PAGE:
Holding an event with a beer garden in Tacoma could get a little more expensive in the future — and involve a few additional guests.
Tacoma officials might start conducting their own inspections of beer and alcohol gardens next year, and they are considering whether to charge event organizers new fees to cover the city’s added staffing costs.
Beer gardens are outdoor areas where alcohol is served. They can range from a beer- and wine-tasting tent at a special event to the extension of an existing bar or restaurant into a city street.
Enforcement officers with the state Liquor Control Board are currently responsible for checking that beer gardens at special events in Tacoma comply with state alcohol rules, said Kala Dralle, an economic development specialist with the city of Tacoma.
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But at a July 15 committee meeting of the Tacoma City Council, Dralle said that the Liquor Board “doesn’t on a regular basis send someone to look.”
“It’s the word of the person who is putting the commercial beer garden up that they do it according to and complying with the rules of the Washington State Liquor Control Board,” Dralle said.
“We really do want to make sure they are following the rules and not causing high-risk situations,” Dralle said.
Mikhail Carpenter, a spokesman for the Liquor Control Board, said state enforcement officers do perform compliance checks at local events that have special permits to serve alcohol. Often, however, the officers will show up primarily in response to complaints, he said.
“We get more than 3,000 special occasion licenses each year, and we do have limited resources and enforcement officers,” Carpenter said. “They can’t be everywhere at every time.”
Recently in Tacoma, beer gardens have been part of events such as Art on the Ave on Sixth Avenue and the Old Town Rhythm & Blues Festival. With permission from the city and the Liquor Board, restaurants and bars can also set up their own beer gardens independent of a community event.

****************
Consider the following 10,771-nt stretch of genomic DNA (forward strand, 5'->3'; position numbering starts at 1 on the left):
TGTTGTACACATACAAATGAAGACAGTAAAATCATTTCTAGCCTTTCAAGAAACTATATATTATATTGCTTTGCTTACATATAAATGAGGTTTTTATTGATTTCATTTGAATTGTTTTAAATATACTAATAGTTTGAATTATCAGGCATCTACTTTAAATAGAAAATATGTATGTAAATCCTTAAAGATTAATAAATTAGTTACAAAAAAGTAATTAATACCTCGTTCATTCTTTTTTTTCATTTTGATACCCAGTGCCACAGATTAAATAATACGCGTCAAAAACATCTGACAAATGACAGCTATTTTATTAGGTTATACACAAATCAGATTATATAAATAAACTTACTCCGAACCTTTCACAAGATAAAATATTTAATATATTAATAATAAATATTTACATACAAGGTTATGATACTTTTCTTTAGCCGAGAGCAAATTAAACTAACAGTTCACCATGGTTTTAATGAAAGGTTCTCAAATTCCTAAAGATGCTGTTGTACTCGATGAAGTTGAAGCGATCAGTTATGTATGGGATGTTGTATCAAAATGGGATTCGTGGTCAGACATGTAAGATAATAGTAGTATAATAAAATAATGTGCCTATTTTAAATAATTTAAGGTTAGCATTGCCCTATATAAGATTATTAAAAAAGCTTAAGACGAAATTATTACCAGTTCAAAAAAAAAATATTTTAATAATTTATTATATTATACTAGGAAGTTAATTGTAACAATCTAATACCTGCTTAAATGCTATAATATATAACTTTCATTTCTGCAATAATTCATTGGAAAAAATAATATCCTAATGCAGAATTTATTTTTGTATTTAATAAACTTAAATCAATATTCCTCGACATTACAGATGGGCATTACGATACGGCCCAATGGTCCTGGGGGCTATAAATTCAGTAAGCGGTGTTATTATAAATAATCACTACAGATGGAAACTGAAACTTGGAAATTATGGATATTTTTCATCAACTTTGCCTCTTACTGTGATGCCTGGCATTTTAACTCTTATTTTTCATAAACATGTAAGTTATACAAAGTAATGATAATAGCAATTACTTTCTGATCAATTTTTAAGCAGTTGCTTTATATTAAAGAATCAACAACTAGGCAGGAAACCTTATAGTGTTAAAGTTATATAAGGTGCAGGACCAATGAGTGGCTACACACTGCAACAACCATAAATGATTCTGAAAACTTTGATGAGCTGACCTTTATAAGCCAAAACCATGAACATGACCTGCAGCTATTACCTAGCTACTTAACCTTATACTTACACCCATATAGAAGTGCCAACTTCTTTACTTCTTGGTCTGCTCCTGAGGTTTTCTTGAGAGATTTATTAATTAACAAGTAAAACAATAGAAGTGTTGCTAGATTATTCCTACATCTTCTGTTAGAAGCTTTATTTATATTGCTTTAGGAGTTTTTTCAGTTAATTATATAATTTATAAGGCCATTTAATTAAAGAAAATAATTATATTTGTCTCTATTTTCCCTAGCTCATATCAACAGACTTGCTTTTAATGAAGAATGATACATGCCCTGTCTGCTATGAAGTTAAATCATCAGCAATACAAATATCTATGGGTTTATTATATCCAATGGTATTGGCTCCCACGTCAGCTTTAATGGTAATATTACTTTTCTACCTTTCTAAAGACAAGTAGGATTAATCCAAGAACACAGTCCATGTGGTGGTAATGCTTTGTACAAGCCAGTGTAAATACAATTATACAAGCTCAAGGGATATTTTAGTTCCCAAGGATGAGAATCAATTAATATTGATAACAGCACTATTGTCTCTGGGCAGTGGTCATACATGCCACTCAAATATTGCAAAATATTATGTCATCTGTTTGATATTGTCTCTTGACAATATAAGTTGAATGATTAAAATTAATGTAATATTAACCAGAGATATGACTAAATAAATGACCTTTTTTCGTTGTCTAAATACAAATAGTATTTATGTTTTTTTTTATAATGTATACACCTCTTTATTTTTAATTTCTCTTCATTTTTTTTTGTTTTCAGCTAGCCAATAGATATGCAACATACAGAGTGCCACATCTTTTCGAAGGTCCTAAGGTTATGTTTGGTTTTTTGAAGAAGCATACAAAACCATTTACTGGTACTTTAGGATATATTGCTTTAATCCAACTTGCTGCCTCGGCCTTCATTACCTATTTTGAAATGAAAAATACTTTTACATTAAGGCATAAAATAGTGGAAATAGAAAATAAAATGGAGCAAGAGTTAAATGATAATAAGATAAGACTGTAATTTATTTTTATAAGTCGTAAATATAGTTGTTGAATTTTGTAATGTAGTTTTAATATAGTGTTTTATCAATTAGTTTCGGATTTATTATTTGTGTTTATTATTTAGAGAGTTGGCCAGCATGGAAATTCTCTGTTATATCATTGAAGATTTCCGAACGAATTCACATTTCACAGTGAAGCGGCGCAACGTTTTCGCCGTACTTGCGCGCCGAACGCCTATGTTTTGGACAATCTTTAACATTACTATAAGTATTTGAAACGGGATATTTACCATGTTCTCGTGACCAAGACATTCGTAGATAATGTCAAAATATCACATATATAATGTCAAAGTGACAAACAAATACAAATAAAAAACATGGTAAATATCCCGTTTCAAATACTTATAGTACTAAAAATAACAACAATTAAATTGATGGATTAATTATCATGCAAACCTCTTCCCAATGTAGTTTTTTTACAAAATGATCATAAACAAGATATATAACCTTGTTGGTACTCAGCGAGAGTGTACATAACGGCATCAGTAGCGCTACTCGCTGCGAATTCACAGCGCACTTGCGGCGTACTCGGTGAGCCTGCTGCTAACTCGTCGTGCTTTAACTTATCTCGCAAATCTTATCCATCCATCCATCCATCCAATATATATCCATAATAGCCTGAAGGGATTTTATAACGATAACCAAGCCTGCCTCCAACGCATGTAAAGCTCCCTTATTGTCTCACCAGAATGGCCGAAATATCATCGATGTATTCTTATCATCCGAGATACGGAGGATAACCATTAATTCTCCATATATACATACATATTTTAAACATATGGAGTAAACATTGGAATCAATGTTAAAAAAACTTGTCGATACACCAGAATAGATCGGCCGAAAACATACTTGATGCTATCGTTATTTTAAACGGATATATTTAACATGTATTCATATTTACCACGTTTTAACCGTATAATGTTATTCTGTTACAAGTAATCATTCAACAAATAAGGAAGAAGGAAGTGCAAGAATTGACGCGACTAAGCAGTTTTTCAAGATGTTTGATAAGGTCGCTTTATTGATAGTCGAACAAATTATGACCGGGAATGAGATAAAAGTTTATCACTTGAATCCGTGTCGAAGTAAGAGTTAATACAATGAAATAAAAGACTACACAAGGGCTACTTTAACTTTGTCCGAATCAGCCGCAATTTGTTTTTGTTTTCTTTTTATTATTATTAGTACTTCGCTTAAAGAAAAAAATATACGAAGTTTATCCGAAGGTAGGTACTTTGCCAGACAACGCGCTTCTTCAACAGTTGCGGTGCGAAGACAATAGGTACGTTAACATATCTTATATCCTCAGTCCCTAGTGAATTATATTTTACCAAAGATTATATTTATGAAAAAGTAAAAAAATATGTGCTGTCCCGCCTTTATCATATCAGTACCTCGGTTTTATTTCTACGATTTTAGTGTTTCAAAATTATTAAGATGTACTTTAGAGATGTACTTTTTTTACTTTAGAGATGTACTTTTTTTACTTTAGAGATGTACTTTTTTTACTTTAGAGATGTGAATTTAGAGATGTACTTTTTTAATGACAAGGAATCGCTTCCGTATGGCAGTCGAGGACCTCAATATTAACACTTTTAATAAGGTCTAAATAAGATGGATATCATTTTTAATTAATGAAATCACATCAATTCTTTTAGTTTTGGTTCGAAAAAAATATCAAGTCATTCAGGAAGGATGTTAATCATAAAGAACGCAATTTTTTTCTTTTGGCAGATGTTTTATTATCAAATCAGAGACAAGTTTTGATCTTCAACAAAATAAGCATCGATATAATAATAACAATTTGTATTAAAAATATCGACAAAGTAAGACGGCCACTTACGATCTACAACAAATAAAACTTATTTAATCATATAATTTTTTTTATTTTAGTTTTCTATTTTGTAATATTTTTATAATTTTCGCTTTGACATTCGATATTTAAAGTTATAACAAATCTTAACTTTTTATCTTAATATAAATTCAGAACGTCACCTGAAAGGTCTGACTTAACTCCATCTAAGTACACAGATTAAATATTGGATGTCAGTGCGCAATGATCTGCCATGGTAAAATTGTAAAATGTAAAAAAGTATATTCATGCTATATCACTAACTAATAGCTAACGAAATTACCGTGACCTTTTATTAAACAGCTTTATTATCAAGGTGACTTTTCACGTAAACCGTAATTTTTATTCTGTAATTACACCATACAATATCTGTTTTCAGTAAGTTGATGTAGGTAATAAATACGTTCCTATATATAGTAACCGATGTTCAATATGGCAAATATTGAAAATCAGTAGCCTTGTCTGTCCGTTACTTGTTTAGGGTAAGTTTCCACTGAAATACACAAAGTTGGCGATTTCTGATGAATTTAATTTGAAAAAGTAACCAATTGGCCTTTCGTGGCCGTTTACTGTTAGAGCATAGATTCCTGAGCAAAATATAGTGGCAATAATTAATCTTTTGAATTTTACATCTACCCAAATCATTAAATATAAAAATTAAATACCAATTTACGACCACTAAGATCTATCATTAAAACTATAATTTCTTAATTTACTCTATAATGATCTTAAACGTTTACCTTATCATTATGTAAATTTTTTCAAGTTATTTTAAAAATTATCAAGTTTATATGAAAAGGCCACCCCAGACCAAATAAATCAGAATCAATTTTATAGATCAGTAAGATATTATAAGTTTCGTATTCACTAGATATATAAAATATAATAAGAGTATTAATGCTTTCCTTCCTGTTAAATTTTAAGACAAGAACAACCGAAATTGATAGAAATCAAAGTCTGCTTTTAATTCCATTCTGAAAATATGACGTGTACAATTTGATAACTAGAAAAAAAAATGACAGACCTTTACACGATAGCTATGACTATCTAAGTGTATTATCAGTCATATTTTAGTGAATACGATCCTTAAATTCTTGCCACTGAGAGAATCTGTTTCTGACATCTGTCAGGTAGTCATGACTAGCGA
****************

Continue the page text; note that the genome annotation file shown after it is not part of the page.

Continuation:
Dralle said city officials “would like to see better compliance at Art on the Ave with the regulations,” though she didn’t mention any specific problems with beer gardens at the event this year.
Dan Smith, president of the Sixth Avenue Business District, said this year’s Art on the Ave had more beer gardens than ever – about six or seven. In previous years, only about three or four restaurants chose to extend their bar service outdoors as part of the festival, he said.
“This year it seemed that everyone who had a restaurant had a beer garden,” said Smith, who is the owner of Tacoma Custom Jewelers. “Maybe that caused some raising of eyebrows.”
Tacoma Police spokeswoman Loretta Cool said she “hadn’t heard of any issues at all” at the event this year.
City staff wouldn’t return a reporter’s calls to discuss any problems that might have occurred at events with beer gardens in the past.
The Tacoma City Council has yet to act on increasing alcohol enforcement at beer gardens. City staff are still developing a formal proposal, which council members will consider later this year as they finalize the city’s two-year budget.
If approved, the new fees and inspections would begin in January, Dralle said.
Justin Whitcher, manager of The Matador restaurant in downtown Tacoma, said new inspection fees would add to the cost of holding events but wouldn’t stop the restaurant from setting up a beer garden twice a year. The Matador holds an end-of-summer event involving a beer garden, as well as an annual Cinco de Mayo celebration.
“It would just add more fees to what we’re already spending to get permits,” Whitcher said. “We don’t like it, we don’t like paying it, but in the end it is just part of doing business in downtown.”
Mario Lorenz, district manager of the Sixth Avenue Business District and the Hilltop Business Association, said groups putting on public events generally already pay the city for services such as traffic control and garbage collection. Other costs for outdoor event organizers include renting portable toilets and barricades to close streets, he said.
“To tack on another fee seems like overkill,” said Lorenz, who is helping organize the Aug. 23 Hilltop Street Fair. “It’s tough enough as it is.”
City Councilman Marty Campbell said the city doesn’t want to discourage businesses and other groups from holding special events that improve life in Tacoma, especially because such gatherings can generate more sales tax revenues for the city.
“The whole intent of more special events or more event things is vitality, more bars opening up and inviting the neighbors to come in and be there,” Campbell said. “I want to make sure we’re not getting in our own way.”